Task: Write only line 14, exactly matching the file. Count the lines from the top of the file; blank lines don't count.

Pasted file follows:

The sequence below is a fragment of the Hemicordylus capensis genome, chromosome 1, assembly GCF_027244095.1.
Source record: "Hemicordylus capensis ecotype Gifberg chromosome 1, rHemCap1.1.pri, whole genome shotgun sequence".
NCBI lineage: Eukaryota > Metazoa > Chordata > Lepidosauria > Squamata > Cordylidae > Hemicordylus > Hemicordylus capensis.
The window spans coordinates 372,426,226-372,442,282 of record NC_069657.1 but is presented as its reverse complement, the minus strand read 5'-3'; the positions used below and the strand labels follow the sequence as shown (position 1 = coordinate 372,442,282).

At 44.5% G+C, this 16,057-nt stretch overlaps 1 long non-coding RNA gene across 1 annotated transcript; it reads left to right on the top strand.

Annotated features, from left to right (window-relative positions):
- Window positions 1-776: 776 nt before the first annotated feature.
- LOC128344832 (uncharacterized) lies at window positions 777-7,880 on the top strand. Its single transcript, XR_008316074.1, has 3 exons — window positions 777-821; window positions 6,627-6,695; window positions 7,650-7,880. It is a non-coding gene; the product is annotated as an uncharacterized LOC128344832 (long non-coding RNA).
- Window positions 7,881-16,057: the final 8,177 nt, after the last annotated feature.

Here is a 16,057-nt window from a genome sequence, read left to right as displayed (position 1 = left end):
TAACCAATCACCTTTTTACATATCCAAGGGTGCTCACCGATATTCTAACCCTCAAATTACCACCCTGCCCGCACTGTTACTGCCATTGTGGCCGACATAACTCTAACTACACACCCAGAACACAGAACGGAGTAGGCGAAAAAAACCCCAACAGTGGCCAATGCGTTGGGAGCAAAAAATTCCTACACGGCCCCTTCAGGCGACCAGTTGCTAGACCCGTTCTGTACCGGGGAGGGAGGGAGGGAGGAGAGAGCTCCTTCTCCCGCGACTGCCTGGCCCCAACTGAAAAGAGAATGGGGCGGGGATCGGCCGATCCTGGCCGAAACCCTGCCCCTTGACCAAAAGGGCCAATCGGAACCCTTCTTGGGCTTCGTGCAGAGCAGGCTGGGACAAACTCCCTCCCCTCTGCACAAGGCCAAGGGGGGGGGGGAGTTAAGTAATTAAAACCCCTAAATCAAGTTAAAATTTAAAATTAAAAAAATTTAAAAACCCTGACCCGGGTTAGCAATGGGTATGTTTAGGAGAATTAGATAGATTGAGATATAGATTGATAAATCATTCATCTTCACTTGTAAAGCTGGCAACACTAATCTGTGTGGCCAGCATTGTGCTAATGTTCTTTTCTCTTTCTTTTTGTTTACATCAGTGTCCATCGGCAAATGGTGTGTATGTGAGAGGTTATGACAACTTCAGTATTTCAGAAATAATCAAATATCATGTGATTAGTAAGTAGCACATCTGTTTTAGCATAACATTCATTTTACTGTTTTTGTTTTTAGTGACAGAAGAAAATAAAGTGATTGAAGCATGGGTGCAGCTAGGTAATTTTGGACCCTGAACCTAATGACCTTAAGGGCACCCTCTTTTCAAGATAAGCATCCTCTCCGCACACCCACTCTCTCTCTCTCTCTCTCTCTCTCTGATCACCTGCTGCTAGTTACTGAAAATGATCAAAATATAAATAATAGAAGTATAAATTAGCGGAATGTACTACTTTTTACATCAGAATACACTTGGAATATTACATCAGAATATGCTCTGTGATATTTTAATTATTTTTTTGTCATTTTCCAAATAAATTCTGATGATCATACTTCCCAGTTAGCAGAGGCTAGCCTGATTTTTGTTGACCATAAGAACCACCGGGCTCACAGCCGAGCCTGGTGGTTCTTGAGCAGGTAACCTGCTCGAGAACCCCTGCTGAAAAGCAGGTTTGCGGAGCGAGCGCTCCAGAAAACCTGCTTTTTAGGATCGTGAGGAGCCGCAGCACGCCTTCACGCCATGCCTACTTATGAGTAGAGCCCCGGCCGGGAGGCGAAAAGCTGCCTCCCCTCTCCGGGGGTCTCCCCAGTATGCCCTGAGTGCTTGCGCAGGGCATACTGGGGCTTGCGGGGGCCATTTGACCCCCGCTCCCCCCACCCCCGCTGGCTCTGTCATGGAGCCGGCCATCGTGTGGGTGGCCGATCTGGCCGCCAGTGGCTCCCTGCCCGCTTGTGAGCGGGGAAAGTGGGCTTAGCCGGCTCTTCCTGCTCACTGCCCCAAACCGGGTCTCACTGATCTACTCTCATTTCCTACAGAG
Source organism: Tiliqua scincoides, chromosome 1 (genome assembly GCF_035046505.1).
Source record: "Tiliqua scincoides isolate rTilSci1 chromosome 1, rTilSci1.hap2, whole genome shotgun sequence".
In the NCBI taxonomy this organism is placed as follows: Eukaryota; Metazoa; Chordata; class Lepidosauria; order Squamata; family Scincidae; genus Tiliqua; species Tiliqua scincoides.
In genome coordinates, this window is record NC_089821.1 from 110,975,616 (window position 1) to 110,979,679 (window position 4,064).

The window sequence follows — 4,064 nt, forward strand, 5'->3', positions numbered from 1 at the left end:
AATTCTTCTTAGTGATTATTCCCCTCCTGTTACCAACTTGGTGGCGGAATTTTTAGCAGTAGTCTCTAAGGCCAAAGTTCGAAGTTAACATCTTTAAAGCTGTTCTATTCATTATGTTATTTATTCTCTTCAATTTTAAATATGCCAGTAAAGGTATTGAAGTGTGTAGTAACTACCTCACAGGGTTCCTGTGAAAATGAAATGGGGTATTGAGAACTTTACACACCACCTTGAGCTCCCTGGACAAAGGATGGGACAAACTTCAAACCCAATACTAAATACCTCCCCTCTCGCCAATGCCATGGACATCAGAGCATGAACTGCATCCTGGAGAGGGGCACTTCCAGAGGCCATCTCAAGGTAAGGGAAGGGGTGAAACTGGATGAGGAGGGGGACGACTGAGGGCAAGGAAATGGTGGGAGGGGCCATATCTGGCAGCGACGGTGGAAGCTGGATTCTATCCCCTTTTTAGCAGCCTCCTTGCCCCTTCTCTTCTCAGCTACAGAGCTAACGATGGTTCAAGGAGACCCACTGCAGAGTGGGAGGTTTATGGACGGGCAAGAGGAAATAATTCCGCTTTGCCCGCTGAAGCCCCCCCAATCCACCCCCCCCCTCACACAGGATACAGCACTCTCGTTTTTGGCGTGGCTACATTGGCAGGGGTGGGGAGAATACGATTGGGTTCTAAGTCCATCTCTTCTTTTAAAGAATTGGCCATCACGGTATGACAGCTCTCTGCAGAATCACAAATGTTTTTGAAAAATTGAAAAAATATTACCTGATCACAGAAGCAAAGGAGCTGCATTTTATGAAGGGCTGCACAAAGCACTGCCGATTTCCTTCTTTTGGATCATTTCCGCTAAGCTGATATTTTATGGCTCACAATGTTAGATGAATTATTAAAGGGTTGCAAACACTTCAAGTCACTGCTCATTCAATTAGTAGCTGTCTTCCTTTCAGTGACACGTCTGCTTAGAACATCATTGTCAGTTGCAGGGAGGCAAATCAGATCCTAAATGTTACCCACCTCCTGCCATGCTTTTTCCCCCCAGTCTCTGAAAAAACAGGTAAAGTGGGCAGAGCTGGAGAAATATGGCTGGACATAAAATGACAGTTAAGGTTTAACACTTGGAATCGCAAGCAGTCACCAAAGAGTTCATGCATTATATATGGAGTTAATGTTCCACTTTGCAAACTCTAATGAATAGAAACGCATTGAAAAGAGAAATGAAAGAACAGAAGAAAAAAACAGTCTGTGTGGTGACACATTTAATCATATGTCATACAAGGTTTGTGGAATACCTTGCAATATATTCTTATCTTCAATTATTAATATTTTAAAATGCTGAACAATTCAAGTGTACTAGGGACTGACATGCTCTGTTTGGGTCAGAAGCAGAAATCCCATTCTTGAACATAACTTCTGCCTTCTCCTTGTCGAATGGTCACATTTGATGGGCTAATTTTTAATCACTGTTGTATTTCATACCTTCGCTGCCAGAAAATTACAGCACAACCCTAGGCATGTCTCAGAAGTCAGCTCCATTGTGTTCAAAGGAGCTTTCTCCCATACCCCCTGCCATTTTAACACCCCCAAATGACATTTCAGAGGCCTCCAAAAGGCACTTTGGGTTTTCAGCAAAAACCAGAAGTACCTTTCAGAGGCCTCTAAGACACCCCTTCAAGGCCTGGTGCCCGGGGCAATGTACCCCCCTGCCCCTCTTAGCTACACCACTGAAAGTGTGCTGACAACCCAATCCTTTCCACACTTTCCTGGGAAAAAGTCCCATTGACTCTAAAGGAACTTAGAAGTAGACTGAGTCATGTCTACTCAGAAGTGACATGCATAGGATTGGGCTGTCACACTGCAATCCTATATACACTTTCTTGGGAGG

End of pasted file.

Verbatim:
In the NCBI taxonomy this organism is placed as follows: Eukaryota; Metazoa; Chordata; class Lepidosauria; order Squamata; family Scincidae; genus Tiliqua; species Tiliqua scincoides.